Opioid use disorder (OUD) is a major public health concern in the United States that is quickly approaching epidemic proportions. Studies show the prevalence of OUD nearly doubled between 2002 and 2018. On top of that, in one month in 2015, around 4 million people reported misusing prescription pain medication. Even more concerningly, the number of deaths due to drug overdose has tripled over the past decade.
Luckily, medication-assisted treatments (MAT) are a safe and effective option to combat OUD. Examples of medications used for this purpose include buprenorphine, methadone, and Suboxone. Studies show MAT can increase user compliance, lower the risk of relapse and reduce the incidence of suicide. At the same time, it also decreases the chances of opioid overdose-related deaths.While many medications for OUD exist, they are not equal. This article compares the two of the most popular options: Suboxone and buprenorphine. Read on to learn more.
Why Are Buprenorphine Containing Treatments Preferred?
Health care providers prefer buprenorphine-based treatments to other medications for three main reasons.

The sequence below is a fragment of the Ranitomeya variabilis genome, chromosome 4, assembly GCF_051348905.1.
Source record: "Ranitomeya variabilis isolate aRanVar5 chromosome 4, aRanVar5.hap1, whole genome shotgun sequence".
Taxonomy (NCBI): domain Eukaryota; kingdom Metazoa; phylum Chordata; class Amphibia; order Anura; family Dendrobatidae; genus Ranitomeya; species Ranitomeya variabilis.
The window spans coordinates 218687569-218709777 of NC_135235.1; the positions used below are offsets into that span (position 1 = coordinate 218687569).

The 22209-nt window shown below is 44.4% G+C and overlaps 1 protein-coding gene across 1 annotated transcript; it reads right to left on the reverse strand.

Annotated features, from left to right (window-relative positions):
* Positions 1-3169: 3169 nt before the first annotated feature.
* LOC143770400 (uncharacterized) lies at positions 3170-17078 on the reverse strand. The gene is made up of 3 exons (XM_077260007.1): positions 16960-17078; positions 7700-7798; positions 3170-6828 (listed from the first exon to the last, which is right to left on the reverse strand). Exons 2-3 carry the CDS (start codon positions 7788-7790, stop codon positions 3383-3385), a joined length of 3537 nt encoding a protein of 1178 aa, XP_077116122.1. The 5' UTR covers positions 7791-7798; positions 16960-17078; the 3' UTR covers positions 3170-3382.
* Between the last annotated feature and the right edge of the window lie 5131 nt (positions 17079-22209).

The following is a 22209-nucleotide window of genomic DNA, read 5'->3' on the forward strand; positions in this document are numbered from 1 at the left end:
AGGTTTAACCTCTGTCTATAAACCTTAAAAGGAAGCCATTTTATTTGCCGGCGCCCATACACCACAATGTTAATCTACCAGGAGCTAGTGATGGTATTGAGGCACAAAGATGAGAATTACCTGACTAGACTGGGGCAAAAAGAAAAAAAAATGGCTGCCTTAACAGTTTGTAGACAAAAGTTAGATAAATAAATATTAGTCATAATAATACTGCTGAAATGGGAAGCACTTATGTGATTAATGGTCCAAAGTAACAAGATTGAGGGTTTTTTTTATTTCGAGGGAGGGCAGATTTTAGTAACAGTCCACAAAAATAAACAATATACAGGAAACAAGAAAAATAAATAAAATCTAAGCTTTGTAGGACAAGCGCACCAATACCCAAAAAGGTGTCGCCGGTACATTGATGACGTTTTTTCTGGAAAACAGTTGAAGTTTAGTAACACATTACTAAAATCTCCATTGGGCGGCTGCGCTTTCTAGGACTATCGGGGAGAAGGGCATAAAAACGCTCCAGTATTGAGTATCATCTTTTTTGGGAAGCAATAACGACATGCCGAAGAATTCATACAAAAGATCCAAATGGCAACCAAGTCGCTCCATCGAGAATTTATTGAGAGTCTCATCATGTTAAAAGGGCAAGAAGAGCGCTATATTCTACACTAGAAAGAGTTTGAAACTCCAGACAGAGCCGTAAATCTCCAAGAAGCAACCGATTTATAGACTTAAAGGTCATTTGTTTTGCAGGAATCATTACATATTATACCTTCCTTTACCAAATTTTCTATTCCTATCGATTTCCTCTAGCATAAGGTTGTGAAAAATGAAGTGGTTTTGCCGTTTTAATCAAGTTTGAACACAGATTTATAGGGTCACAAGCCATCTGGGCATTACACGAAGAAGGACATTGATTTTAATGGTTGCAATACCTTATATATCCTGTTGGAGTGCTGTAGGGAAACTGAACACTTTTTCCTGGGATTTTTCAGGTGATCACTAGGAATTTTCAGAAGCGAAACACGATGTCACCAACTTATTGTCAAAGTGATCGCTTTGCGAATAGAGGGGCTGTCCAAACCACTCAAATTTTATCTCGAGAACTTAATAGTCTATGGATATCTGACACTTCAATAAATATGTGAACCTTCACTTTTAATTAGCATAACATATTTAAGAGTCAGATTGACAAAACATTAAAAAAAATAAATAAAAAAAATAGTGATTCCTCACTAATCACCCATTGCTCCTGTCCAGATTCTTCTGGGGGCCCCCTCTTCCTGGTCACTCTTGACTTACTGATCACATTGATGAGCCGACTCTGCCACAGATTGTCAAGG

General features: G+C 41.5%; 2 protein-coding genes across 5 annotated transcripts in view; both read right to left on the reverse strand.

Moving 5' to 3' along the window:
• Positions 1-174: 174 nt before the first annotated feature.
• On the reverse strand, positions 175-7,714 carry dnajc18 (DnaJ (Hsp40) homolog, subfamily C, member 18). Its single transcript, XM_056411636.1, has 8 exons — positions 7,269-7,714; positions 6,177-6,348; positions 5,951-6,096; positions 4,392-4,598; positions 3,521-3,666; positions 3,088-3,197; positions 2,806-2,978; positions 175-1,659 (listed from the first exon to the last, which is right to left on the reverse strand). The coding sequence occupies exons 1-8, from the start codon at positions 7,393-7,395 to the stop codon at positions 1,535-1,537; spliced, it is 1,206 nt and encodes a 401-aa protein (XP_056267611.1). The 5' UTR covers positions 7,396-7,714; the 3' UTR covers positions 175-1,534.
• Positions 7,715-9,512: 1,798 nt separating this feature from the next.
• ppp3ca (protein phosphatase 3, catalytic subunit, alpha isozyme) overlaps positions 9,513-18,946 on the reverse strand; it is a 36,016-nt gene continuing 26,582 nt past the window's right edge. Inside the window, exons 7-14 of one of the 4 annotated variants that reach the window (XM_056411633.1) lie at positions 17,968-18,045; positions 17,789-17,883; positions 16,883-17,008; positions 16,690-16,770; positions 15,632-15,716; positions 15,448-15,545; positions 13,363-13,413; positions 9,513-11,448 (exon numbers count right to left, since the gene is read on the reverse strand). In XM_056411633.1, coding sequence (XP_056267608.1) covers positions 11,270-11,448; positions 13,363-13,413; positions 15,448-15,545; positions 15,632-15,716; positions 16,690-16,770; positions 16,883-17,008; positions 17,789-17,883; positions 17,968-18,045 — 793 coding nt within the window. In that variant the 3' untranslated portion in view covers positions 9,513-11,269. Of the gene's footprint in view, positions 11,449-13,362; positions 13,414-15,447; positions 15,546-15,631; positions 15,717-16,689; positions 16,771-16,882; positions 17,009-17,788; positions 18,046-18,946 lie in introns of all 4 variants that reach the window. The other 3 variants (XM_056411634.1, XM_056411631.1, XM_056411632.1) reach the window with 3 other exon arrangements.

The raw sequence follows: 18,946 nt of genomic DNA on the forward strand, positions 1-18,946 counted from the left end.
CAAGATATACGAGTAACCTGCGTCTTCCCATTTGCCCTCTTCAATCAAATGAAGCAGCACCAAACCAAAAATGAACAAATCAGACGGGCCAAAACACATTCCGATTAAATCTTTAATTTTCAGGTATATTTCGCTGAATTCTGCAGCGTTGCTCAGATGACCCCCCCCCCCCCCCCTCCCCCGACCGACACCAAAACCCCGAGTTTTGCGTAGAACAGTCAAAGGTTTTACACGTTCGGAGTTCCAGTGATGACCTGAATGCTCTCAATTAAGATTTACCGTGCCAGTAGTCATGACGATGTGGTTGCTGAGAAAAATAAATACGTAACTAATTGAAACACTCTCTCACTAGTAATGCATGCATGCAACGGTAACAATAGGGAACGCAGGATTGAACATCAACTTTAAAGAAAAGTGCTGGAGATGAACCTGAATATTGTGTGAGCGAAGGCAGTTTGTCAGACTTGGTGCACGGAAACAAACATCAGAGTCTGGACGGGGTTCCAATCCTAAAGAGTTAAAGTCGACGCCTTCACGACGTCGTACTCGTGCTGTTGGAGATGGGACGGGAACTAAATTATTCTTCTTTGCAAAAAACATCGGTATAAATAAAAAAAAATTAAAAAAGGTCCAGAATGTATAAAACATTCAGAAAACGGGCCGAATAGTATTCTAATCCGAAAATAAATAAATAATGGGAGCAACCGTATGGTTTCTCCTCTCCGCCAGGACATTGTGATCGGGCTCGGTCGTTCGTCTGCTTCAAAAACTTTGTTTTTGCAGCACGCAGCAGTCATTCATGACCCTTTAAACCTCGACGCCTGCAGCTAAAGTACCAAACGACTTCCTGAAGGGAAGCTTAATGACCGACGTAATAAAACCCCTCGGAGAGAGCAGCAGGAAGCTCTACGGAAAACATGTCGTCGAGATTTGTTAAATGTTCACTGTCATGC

Lower Risk of Overdose
In a study of over 16,000 people, researchers found the risk of overdose death to be four times lower with buprenorphine compared to methadone.
According to the 2018 SUPPORT act, qualified practitioners can prescribe buprenorphine in private offices. But, medications such as methadone are only available in single doses from federally regulated facilities.
Fewer Drug Interactions
A review of medications shows buprenorphine has fewer drug interactions than other OUD medications. This is important because users receiving MAT are often on other treatments such as antiretroviral therapy for HIV.
Is Buprenorphine the Same as Suboxone?
Buprenorphine and Suboxone aren't the same. Buprenorphine is a partial opioid agonist FDA-approved for use in OUD and pain management. Suboxone is a brand-name medication containing two active ingredients, buprenorphine, and naloxone. It is only FDA-approved for OUD.